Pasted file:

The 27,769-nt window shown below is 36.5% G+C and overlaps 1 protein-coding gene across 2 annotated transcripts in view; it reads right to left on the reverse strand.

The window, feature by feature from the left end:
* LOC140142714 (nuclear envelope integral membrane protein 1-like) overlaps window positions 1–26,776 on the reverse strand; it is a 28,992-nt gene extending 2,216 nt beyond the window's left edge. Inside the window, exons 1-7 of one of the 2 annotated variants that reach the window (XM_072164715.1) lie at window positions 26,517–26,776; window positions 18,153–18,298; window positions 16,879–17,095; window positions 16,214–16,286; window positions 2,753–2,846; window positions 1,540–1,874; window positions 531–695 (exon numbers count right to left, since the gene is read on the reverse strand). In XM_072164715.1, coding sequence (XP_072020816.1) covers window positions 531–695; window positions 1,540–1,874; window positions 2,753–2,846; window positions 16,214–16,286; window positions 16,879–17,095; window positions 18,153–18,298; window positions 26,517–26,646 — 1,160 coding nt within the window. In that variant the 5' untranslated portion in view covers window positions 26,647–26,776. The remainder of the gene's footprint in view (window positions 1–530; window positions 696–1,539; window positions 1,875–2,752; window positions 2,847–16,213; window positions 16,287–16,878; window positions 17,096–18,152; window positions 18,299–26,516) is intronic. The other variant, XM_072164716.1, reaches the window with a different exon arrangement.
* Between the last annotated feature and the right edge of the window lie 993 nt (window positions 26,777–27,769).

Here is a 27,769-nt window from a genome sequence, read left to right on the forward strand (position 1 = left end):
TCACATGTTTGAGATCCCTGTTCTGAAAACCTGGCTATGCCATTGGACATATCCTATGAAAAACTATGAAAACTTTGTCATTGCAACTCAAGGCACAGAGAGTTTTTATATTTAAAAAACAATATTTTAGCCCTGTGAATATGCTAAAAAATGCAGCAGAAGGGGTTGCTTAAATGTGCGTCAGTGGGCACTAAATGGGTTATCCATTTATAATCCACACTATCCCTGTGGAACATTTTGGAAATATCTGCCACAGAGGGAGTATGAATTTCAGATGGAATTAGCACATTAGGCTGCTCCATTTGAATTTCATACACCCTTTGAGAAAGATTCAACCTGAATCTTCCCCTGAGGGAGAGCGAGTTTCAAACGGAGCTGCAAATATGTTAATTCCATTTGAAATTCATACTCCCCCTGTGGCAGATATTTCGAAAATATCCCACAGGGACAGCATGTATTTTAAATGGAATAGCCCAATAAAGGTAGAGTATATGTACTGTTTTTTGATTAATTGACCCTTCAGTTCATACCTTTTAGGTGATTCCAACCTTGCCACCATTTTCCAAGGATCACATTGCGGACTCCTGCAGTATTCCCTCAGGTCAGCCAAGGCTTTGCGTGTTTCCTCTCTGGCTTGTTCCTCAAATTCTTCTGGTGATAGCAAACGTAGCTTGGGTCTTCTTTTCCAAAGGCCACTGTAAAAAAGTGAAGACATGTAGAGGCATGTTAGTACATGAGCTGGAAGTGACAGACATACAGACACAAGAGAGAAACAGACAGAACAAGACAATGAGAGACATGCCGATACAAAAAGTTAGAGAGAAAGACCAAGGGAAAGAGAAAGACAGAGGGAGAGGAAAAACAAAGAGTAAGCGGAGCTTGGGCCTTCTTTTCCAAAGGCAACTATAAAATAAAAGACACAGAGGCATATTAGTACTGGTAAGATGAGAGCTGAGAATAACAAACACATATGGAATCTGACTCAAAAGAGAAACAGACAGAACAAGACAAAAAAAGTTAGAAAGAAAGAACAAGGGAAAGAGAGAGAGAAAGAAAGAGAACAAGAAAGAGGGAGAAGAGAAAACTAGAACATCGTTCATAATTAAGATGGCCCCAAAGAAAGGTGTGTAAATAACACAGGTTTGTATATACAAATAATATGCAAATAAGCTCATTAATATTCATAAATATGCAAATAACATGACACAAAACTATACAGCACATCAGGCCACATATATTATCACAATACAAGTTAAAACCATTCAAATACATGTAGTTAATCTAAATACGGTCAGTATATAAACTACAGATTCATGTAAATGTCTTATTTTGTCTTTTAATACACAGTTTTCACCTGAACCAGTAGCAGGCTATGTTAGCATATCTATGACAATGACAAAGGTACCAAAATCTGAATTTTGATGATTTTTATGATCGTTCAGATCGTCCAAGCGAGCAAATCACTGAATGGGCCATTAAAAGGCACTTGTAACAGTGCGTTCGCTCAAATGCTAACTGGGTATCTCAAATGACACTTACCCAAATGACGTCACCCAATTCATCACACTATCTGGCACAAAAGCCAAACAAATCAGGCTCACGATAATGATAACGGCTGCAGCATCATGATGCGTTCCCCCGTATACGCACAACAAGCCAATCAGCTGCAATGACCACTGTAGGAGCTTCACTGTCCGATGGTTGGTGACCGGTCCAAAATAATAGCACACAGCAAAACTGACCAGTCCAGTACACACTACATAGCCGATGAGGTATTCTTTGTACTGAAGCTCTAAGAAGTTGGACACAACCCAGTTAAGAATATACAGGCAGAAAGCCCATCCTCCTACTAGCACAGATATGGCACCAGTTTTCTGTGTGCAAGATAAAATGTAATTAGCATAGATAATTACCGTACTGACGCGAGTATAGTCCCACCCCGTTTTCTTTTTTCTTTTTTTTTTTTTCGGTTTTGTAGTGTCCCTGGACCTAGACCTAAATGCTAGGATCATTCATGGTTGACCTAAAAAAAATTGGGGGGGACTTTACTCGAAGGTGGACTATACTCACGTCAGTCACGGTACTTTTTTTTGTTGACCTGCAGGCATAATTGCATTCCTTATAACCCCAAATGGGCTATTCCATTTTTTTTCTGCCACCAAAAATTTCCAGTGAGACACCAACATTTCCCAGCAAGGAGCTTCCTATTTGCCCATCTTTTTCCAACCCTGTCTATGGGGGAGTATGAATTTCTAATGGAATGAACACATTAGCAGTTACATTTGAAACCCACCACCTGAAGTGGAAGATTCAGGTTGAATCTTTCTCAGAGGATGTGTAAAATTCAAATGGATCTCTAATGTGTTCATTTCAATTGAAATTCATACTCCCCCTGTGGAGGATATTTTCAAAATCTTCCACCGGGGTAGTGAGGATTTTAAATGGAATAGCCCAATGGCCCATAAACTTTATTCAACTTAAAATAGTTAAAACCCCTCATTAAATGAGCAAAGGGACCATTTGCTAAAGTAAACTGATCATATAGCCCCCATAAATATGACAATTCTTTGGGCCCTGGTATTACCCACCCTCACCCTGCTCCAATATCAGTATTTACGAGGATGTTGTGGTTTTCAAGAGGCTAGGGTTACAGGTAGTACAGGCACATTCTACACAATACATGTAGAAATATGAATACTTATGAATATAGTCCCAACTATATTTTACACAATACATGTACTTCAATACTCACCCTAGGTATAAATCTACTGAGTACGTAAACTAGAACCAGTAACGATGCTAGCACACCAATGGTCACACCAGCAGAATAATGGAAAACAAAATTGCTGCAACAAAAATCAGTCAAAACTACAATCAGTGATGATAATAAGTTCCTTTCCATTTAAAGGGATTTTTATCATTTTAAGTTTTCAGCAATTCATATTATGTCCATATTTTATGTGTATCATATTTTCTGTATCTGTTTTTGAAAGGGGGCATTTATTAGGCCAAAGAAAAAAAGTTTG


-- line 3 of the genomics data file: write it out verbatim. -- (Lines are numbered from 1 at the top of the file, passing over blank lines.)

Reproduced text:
* LOC140142714 (nuclear envelope integral membrane protein 1-like) overlaps window positions 1–26,776 on the reverse strand; it is a 28,992-nt gene extending 2,216 nt beyond the window's left edge. Inside the window, exons 1-7 of one of the 2 annotated variants that reach the window (XM_072164715.1) lie at window positions 26,517–26,776; window positions 18,153–18,298; window positions 16,879–17,095; window positions 16,214–16,286; window positions 2,753–2,846; window positions 1,540–1,874; window positions 531–695 (exon numbers count right to left, since the gene is read on the reverse strand). In XM_072164715.1, coding sequence (XP_072020816.1) covers window positions 531–695; window positions 1,540–1,874; window positions 2,753–2,846; window positions 16,214–16,286; window positions 16,879–17,095; window positions 18,153–18,298; window positions 26,517–26,646 — 1,160 coding nt within the window. In that variant the 5' untranslated portion in view covers window positions 26,647–26,776. The remainder of the gene's footprint in view (window positions 1–530; window positions 696–1,539; window positions 1,875–2,752; window positions 2,847–16,213; window positions 16,287–16,878; window positions 17,096–18,152; window positions 18,299–26,516) is intronic. The other variant, XM_072164716.1, reaches the window with a different exon arrangement.